- Museum number
The Pentecost; the apostles gathered in a circle with the Holy Spirit above, beneath a hexagonal canopy. c.1440-60
Pen and brown ink, with brown wash, touched with red and heightened with white, on blue prepared paper
Verso: Studies of various figures including bishops, saints, monks and a man removing the lid of a coffin
Pen and brown ink, with brown wash, heightened with white (partly oxidised), on brown prepared paper
- Production date
Height: 258 millimetres
Width: 192 millimetres
- Curator's comments
- The asterix in the Malcolm catalogue denotes that it was acquired after Robinson's involvement with the collection.
Lit.: J.C. Robinson, 'Descriptive Catalogue of Drawings by the Old Masters, forming the Collection of John Malcolm of Poltalloch, Esq.', London, 1876, no. 31* (as Early Florentine School); A.E. Popham and P. Pouncey, 'Italian drawings in the BM, the fourteenth and fifteenth centuries', London, 1950, I, no. 291, II, pls. CCLVIII, CCLIX; S. Pettenati, in exhib. cat., Turin, Museo Civico d'Arte Antica e Palazzo Madama, ' I vetri dorati graffiti e i vetri dipinti', 1978, p. 21; L. Castelfranchi, 'Intorno agli affreschi zavattariani di Monza', "Arte Lombarda", 1987, p. 102, fig. 12 and 13
Popham & Pouncey 1950
The figure top r. on the verso is S. Peter Martyr; that bottom 1., an unidentifiable Franciscan. Rosini reproduces the drawing as a work by Troso da Monza (mentioned in documents in 1477 and 1490) to whom, following Lanzi, he erroneously ascribes the cycle of frescoes in the Duomo at Monza representing scenes from the life of Queen Teodolinda. These frescoes are in fact signed by the Zavattari and dated 1444. Vallardi, the owner of the drawing in Rosini's time, was interested in early Lombard art and it is on the whole more likely that the attribution to Troso was his rather than traditional. But even if not traditional, this early attribution is of interest in that it implies a recognition of stylistic features common to the frescoes and the drawing and thus anticipates the conclusions of modern critics. Toesca, for example (loc. cit.), speaks of "a mannerism in the rendering of the draperies which is to be found in the work of the Lombard painters and miniaturists succeeding Michelino da Besozzo and Zavattari".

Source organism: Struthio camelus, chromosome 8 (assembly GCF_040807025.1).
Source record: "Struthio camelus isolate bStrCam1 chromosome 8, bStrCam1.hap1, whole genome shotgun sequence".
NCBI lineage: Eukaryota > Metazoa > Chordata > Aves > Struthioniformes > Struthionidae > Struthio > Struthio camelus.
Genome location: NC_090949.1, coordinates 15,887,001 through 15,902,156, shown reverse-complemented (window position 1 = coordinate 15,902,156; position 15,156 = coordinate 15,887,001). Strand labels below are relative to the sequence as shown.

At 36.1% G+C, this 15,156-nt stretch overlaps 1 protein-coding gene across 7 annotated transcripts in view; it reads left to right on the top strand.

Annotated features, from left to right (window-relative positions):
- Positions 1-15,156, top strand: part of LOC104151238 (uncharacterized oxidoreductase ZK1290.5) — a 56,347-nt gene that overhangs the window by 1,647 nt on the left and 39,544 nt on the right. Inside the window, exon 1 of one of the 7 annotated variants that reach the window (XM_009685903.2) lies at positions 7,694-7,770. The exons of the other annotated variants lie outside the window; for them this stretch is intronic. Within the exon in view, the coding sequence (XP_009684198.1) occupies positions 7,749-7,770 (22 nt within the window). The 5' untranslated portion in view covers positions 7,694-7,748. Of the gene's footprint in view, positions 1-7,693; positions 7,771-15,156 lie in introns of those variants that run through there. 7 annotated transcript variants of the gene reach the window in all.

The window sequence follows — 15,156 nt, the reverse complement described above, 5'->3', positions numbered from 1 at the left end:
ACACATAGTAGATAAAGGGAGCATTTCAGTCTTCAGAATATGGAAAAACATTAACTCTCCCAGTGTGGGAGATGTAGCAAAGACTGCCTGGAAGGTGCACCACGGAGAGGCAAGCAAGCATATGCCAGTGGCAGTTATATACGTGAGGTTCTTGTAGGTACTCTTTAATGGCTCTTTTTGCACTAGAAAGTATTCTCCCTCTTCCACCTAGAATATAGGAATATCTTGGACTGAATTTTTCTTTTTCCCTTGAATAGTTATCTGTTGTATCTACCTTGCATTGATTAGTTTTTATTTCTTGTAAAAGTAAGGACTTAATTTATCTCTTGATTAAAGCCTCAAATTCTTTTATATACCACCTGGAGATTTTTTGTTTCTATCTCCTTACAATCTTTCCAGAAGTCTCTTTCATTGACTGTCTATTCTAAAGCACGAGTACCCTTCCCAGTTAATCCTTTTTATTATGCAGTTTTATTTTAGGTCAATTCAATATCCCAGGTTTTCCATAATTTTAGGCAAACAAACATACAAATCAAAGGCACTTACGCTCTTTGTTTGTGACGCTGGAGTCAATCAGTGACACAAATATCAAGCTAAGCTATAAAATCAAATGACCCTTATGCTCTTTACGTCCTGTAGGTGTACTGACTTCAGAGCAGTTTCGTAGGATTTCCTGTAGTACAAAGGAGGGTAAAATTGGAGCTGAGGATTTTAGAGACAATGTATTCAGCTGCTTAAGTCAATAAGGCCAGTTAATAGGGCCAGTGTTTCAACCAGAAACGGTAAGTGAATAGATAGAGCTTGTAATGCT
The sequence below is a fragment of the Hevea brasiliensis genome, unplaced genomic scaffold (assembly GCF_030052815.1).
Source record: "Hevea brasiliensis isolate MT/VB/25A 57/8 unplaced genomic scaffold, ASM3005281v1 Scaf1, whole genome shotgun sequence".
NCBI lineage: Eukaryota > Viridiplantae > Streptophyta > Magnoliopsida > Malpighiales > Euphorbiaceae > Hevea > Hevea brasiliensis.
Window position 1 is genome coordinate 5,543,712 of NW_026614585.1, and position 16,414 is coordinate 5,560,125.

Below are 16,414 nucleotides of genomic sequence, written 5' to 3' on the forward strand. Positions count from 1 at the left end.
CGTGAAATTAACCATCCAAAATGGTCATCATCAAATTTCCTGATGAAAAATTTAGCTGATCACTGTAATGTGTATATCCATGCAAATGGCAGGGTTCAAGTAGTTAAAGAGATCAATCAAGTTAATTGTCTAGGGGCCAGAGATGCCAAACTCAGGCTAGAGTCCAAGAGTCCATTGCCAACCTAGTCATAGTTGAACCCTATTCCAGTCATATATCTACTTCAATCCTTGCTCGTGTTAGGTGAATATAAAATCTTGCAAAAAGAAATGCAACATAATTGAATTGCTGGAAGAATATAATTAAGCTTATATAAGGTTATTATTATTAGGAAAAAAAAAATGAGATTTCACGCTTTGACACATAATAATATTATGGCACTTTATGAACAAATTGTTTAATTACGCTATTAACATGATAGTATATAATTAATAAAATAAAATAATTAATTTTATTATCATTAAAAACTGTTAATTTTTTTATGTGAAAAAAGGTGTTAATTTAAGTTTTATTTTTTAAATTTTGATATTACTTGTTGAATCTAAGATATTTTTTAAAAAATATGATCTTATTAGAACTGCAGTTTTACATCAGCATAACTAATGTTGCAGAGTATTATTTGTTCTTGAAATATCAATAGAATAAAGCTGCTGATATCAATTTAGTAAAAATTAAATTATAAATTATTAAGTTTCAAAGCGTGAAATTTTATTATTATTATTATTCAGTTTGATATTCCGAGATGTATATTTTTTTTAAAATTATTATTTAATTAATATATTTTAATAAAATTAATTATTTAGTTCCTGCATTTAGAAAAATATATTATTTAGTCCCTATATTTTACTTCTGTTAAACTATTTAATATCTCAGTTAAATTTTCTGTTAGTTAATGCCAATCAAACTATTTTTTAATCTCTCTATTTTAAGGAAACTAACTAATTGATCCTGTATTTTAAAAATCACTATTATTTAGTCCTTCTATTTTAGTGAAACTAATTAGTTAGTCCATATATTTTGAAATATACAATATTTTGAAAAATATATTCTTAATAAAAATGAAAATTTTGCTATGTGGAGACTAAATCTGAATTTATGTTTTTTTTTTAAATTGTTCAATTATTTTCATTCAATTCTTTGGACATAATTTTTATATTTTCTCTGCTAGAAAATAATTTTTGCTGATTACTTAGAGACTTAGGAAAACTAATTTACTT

To the author of this drawing Toesca ascribes a miniature somewhat inferior in quality, representing the 'Ascension', in the Hoepli Collection (Toesca, 'La collezione . . . di . . . Hoepli', 1930, p. 109, no. XCVII, pl. XCI) which he describes as being in a style deriving from Michelino and related to the manner of Jacopino Cietario (cf. signed triptych of 1460 in the Trivulzio Coll., repr. by Toesca, 'La pittura e la miniatura nella Lombardia', 1912, pl. XXXIII). He claims also to have recognized the same hand "in various Lombard MSS".
Van Schendel assumes, it would seem without justification, that Toesca is willing to accept the drawing as the work of a Lombard illuminator, the Master of the 'Vitae Imperatorum', so named by Toesca from his work on the miniatures in MS. It. 131, in the Bibliothèque Nationale. Van Schendel considers the present drawing to have many points in common with a miniature of the 'Communion of the Saints' in the Hoepli Collection (Toesca Catalogue, pl. XCIII), which Toesca regards as one of the Master of the 'Vitae Imperatorum's' best works.
Toesca calls attention to an iconographical peculiarity: the representation of Christ in this scene with the marks of the Passion. Van Schendel, without giving reasons, identifies the episode on the verso as a scene from the life of S. Anthony of Padua.
Literature: JCR 31; G. Rosini, Storia della pittura italiana, iii (1841), p. 75 (line engr. by De Vegni); P.T(oesca) in Vasari Society, Second Series, xi (1930), 1; A. Van Schendel, Le Dessin en Lombardie, 1938, pp. 75 f., and figs. 69 and 70.
- Not on display
- Exhibition history
1972, BM, 'The Art of Drawing', No. 83
- Acquisition date
- Prints and Drawings
- Registration number